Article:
There will still be some blossoms for you to admire.
Use deer spray or other natural repellents
Deer repellent sprays are highly effective when used appropriately and consistently. Many of them have deer-repelling active components like cinnamon, clove, or mint in their formulae and are safe for children, pets, and other wildlife.
To prevent your local deer from growing acclimated to the fragrance, I do advise sometimes shaking things up by using different brands of deer spray with slightly different scent mixtures.
I’ve compiled a list of the top deer repellents available today.
You may also manufacture your own deer repellent (a Google search for “DIY deer repellent” will turn up a ton of results), but keep in mind that you need to reapply it after each irrigation cycle or rainstorm.
Motion-activated sprinklers and ultrasonic noisemakers can also be somewhat helpful, but it’s best to move them around every few weeks to avoid the deer developing a tolerance for them.
Make this invisible fence
Setting up a fence around your garden may be the easiest approach to control deer. However, you are not need to be a carpenter or sacrifice the elegance of your property. Gene Lorainne, a horticulturist and plant specialist, uses just a few rows of transparent fishing wire to keep deer out of her garden.
She posts the garden’s boundaries with a large piece of wood (about 5 feet high), and then begins to stretch a row of fishing line 2 to 3 inches above the ground. Three more times, she does this, spacing the fishing wire rows approximately a foot apart.
The end product was a high, nearly undetectable barrier. The deer won’t try to jump over the cords since they can’t see them, said Lorainne. You may do this to keep them out while still enjoying your idyllic little corner of heaven.
Never feed the deer
Feeding animals is never a good idea, despite the good intentions of those who leave out food and drink for deer. You’ll be making your neighbors’ deer problems worse in addition to your own.
Deer will gather in areas where food is easily accessible (and bring their pals along with them), which can result in an unhealthily low level of fear of people, a rise in the danger of animal-to-animal disease transmission, car crashes, and habitat destruction. (This is covered in great detail in this document from the Pennsylvania Game Commission.)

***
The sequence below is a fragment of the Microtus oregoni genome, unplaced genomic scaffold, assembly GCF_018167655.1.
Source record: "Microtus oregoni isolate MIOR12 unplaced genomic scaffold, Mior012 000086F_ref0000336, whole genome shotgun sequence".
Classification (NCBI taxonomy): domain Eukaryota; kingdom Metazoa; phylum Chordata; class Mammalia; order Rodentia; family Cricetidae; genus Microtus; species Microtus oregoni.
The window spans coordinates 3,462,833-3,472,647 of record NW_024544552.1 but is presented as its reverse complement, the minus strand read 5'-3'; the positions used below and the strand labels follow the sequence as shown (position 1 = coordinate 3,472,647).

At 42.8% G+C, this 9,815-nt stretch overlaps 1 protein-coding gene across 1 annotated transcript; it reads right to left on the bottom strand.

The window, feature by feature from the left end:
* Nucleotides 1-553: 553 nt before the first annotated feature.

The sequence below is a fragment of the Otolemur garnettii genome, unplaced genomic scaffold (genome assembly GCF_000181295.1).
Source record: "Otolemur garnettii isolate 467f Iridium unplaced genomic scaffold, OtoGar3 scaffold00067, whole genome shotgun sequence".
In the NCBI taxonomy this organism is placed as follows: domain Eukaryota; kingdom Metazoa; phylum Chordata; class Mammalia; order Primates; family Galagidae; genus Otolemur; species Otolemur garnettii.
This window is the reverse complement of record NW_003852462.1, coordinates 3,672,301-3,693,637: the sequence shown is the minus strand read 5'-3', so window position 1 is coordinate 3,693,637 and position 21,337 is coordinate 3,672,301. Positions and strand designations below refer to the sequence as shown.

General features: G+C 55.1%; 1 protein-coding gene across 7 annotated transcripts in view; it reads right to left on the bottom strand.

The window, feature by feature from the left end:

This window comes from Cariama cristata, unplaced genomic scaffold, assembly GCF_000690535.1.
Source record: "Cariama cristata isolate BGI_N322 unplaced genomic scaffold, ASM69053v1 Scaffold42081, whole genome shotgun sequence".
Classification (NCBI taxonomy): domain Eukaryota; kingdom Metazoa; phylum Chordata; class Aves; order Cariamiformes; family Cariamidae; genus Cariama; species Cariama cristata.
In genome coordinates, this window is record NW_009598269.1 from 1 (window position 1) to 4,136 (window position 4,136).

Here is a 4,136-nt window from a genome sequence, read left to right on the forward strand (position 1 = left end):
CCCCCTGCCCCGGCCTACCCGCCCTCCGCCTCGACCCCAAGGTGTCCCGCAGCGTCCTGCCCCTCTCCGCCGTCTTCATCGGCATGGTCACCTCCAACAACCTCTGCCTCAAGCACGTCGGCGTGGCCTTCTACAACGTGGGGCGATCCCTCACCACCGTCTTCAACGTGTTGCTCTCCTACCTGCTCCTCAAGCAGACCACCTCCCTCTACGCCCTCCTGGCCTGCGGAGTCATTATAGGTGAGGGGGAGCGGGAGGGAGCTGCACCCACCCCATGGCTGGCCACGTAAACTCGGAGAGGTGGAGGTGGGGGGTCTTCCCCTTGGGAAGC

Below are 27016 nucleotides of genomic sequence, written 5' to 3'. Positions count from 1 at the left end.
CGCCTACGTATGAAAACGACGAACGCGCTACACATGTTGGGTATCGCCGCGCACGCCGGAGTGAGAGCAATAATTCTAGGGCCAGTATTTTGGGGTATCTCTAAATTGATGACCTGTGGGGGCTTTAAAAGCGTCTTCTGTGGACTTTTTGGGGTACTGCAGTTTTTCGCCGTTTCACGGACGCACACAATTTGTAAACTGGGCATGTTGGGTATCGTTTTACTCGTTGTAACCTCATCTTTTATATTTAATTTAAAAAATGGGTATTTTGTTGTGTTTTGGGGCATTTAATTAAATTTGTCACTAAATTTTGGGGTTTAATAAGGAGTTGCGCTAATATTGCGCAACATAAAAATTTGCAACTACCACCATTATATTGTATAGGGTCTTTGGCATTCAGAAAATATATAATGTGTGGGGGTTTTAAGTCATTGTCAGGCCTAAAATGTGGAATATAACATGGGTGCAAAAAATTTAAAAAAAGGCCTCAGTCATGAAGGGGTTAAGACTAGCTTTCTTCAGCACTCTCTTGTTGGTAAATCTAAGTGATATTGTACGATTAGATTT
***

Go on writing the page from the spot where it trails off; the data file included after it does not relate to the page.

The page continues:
It might also be dangerous for your dogs to invite deer into your yard. Deer have been known to attack dogs even though they are typically quite cautious and gentle if they feel threatened or need to defend their young.
So stay away from the deer and give them space. Hopefully they’ll do the same for you with some forethought and work on your side.
Create A Rock Garden Perimeter
Create a rock garden around the outside of your yard to keep deer away from your flower beds. (Many contemporary zoos employ this technique to keep the animals in their enclosures.)
Deer hate rocky terrain, so enclosing your yard with a sizable rock garden may be an effective deterrent.
Change up the size of the rocks to make this function best. In this manner, there won’t be a lot of flat ground for the deer to traverse.
In order to prevent the deer from having a clear landing location, you might alternatively combine a fence with a rock garden.
I inadvertently crossed my yard’s back in this manner. I removed a lot of rocks from the ground when I initially moved into my home and started making garden beds. They were all stacked within the gate, where I had planned to build a tiered rock garden but never did.
Shiny and Flashy
Around the outside of your garden, strung old CDs from tree branches or with fishing line. Deer will stay away due to the sound of them smashing together and the light flashes. Pie pans made of aluminum also work nicely.
In her yard, my grandmother used to suspend three disposable pie pans from the corner of each fence post. Even metallic streamers that sparkle may be bought to hang in your trees and yard. The movement and light flashes caused by the wind and sun scare away not just animals but even birds.